- Design for scale: From the beginning, MOPA’s technical infrastructure was designed to be scalable, transferable, and replicable. Despite its young age, the platform has already evolved and stretched considerably, thanks to the lean  and agile  development processes used to build the tech and manage the project through iteration, adaptation, and short, targeted coding sprints. Most importantly, any scale or replication to other sectors or countries would have low technology transfer costs; the codebase is released under an open source license so that any local organization or partners could repurpose the platform (using open data and standards is another Digital Principle).
- Build for sustainability: Fostering local ownership was a key objective of MOPA from the beginning. For example, buy-in from municipal leaders and waste collection microenterprises was established partly by identifying quick wins to incentivize participation such as demonstrating a more efficient utility response rate, or by leading to lower costs of complaint management, or by providing the government with information enriched by new citizen-reported data. To secure medium-term financial sustainability, partnerships were formed with mobile operators to subsidize users’ message transfer costs as part of their corporate social responsibility agenda.
To suggest MOPA is a prototypical reflection of the Digital Principles would be an exaggeration, however. As with any digital development project, the MOPA program encountered limitations and failures. For instance, it’s still not clear how privacy and security considerations will develop as the platform’s adoption grows, or what technical  debt may have been incurred during the software’s iterative development. And although operating costs are relatively low, the program’s financial stability is too dependent on mobile operators’ CSR agendas. The operational capacity of the municipality to sustain operational responses to citizen-reported issues in a long term and at a wider scale is still to be settled.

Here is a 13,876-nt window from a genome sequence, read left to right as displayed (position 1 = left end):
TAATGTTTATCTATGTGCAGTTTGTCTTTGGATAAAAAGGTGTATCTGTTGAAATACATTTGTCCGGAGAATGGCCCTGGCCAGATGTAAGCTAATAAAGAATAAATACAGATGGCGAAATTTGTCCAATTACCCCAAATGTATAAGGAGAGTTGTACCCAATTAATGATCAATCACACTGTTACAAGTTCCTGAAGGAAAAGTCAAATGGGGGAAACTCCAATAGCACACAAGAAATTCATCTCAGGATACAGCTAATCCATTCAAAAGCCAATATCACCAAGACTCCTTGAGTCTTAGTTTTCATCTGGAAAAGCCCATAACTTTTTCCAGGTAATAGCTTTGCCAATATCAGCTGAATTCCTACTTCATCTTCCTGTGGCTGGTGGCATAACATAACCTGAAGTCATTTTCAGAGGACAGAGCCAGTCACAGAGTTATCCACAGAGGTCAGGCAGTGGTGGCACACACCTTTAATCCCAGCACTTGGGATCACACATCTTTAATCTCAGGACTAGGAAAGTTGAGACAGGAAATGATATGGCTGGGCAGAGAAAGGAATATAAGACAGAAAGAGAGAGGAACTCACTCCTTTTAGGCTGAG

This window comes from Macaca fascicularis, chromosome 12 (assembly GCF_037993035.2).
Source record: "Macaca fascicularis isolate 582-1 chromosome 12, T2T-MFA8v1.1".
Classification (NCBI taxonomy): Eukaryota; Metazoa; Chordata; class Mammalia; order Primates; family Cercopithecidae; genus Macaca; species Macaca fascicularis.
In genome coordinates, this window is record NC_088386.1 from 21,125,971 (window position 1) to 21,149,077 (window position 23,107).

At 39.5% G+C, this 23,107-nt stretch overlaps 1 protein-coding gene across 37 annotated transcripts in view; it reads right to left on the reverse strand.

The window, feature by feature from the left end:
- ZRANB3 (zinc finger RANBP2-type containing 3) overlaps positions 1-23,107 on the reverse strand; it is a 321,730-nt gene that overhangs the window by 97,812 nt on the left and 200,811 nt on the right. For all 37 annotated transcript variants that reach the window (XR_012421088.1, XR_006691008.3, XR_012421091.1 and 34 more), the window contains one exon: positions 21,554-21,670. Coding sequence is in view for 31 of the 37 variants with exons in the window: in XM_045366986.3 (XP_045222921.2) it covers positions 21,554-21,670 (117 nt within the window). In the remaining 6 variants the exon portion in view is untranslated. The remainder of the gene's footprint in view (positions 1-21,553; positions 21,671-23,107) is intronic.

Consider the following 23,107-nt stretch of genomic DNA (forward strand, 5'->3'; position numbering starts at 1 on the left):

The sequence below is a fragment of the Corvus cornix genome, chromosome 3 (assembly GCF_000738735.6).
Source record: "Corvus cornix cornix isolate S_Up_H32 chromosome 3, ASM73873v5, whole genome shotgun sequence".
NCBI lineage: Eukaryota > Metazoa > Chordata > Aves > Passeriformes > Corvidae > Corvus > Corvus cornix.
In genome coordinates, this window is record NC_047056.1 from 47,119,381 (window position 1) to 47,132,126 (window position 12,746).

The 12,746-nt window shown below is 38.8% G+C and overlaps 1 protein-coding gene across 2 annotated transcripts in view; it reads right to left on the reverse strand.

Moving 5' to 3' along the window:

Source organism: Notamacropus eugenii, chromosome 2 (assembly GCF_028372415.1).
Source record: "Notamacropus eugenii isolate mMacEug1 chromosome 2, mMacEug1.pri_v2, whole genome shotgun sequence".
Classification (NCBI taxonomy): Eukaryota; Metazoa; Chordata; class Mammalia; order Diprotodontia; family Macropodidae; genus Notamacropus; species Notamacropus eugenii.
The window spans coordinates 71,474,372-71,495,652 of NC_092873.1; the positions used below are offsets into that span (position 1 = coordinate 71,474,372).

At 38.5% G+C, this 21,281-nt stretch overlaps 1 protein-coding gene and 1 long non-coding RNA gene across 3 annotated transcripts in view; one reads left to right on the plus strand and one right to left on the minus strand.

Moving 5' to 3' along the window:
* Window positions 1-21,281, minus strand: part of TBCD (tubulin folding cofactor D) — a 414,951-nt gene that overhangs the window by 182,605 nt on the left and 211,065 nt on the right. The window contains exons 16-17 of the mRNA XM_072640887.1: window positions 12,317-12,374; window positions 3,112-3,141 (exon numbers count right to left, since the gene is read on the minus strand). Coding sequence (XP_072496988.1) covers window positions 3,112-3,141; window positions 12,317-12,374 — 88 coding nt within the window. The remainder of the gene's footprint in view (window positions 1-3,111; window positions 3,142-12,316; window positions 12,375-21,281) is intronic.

Other fundamental questions also remain: how can the World Bank help provide a framework to support the open standards and data that helped make MOPA an initial success? What can be done to ensure that a different project in another country (even one implemented by a different team within the Bank), repurposes rather than rebuilds a similar platform? How should we invest in upskilling implementing partners and donors on collaborative innovation method to foster more adaptive, user-centered, and context-driven digital development?
We’ll continue to grapple with these and other questions as our exploration into putting the Principles into practice evolves. But MOPA is a reassuring reminder that good digital development is not just aspirational, but also achievable.
DIAL has been granted permission to cross-post the below blog from Samhir Vasdev and Jean Paulo Gil Barroca at the World Bank.